This is a nice run to try when the Lower Haw is at flood. It is a bit harder than the Middle Haw and a bit easier than the Lower Haw. At good flow levels there is one class III ledge and bunch of class I to II+ rapids along this stretch. There are lots of small play features - bring the playboat if you have one.
Before starting, check out the run from the 15/501 bridge over the Rocky River. This bridge is about 7 miles south of Pittsboro. After crossing the bridge, turn into the drive on the left and park on the old road right of way that parallels 15/501. You can then use the bridge to take a look at the river. If you see a lot of rocks downstream from the bridge, it is probably too low. The class III ledge can be seen upstream from the 15/501 bridge in the distance. There is also a visual gauge on the river right downstream bridge support. There is a goat trail down to the river you can use to look at the visual gauge. A good minimum is probably -6 inches. The run is fun at 6 inches to 1 foot. At 2 feet, bank sweepers are common and the river washes into the trees in numerous places. There are lots of great play features at around 2.5 feet. Many of the small features probably start to wash out above 3 feet.
The put-in is where Chatham Church Road crosses the Rocky River. This is a one-lane dirt road with a steel trestle bridge, with decent pullouts on both sides. Access trail is river-left. The takeout is just before the Rocky River confluences with the Deep River, in TLC's White Pine Preserve. You have to hike about 10 minutes up a well-maintained trail to the parking lot.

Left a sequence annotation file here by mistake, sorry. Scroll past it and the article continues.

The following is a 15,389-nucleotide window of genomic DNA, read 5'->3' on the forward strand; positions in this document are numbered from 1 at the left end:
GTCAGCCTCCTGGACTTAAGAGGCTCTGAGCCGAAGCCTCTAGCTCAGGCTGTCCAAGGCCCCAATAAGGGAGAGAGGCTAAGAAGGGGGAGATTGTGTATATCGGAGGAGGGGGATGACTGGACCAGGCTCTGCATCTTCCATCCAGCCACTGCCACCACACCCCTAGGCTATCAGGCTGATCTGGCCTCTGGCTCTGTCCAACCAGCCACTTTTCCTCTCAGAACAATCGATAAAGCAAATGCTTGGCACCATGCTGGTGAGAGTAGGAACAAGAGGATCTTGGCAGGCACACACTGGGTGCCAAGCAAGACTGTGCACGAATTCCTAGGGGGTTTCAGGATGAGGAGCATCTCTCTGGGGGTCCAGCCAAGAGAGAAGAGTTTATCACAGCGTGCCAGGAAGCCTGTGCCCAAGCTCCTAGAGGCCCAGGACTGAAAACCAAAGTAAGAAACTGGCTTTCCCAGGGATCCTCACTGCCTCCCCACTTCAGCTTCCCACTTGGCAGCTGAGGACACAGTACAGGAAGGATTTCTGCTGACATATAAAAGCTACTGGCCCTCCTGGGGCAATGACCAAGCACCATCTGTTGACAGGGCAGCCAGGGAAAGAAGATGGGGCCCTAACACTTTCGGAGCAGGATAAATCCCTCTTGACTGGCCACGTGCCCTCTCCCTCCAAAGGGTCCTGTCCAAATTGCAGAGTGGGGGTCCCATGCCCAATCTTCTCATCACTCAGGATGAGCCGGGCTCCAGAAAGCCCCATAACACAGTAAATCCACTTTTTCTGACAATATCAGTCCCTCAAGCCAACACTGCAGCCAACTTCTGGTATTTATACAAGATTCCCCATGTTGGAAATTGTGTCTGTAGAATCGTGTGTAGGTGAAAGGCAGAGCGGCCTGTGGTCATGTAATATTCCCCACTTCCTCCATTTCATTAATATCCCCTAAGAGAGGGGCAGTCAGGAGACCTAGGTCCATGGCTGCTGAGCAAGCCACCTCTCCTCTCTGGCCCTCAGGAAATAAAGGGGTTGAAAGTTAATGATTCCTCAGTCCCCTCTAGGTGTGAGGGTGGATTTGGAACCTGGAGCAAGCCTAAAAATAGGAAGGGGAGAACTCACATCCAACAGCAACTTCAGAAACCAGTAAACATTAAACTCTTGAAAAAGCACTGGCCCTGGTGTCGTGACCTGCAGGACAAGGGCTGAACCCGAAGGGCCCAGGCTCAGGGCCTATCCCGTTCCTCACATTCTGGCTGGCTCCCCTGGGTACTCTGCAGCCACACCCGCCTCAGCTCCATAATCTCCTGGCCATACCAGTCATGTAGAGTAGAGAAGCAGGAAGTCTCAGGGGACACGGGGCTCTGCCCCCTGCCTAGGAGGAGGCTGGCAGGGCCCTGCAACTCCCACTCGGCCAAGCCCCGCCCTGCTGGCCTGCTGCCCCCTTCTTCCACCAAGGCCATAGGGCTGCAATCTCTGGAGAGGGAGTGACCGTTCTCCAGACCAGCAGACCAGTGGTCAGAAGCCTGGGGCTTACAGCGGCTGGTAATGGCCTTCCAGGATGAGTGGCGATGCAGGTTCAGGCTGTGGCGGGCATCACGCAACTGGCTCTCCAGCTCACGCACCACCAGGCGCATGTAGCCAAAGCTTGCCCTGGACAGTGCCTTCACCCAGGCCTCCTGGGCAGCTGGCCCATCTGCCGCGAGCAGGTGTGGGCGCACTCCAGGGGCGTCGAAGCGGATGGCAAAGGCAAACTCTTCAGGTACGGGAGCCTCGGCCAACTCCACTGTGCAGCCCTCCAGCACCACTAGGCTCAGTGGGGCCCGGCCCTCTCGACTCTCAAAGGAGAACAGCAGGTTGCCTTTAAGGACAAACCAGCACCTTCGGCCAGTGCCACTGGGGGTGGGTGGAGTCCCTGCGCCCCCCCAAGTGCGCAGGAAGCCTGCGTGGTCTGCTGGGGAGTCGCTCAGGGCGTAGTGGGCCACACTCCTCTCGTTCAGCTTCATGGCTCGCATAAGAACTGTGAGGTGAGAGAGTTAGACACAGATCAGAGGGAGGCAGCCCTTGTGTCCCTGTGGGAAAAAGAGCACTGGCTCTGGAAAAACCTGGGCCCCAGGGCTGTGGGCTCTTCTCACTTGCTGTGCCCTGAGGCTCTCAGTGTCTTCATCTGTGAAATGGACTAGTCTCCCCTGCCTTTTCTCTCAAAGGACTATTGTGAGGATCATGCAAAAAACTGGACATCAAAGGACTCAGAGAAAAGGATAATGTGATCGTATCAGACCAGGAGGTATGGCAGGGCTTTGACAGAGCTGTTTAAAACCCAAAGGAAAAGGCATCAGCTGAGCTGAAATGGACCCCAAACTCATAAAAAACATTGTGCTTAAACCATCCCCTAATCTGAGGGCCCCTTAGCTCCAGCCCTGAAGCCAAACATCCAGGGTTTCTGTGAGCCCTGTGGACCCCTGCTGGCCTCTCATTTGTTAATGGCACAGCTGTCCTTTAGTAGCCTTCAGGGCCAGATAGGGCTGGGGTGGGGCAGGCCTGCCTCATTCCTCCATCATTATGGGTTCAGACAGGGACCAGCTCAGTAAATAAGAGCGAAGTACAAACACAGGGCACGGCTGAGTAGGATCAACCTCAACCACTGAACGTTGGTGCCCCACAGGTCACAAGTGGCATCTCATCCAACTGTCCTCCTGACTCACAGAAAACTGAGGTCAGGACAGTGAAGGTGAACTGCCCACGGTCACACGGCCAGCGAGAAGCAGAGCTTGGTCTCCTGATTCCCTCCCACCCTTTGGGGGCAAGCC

From the put-in there is about 2/3 a mile of flatwater for a nice warm-up. You will see a small deck/dock on the left and then the river bends to the right. Just after the bend, class I rapids begin. It starts with some pretty mild ledges. There are some small waves to surf just to warm up a bit. After a few ledges, there is a larger rapid. This rapid is a 4-5 foot ledge. On river right it is a broken ledge of 2 or 3 drops depending on the spot chosen. On the river left it is a single drop with a fairly sticky hole at the bottom. At higher flows, this one can rip the paddle out of your hands and thrash you a bit. In the middle there are a couple of nice slots with a two stage drop that are fun. Pick your line - a nice recovery pool awaits below to pick up the pieces if needed.
Once you eddy out below the rapid, you can spend some time playing a small wave near the middle of the river. After you finish playing, a couple more rapids await before crossing below the 15/501 bridge. After crossing under 15/501, there are a few straight-forward rapids. The river bends to the left and the class I-II rapids continue. There are a few playspots but nothing too interesting. The second stretch of flat water begins near where the river makes a bend to the right. At about mile 2.5 in this section, there is a larger creek entering on river left (look for a duck blind) across the river from a private picnic area. Look closely and you'll see a 3-4' waterfall 100 yards upstream. A nice place to paddle into to appreciate the moment.
After about 1/2 mile of flatwater, the river bends around to the right and the rapids start again. From this point, the gradient picks up a bit and the rapids are pretty constant to the takeout. The right side of the river begins to drop through a small gorge. It is very pretty in the spring when the mountain laurel and rhododendron are in bloom.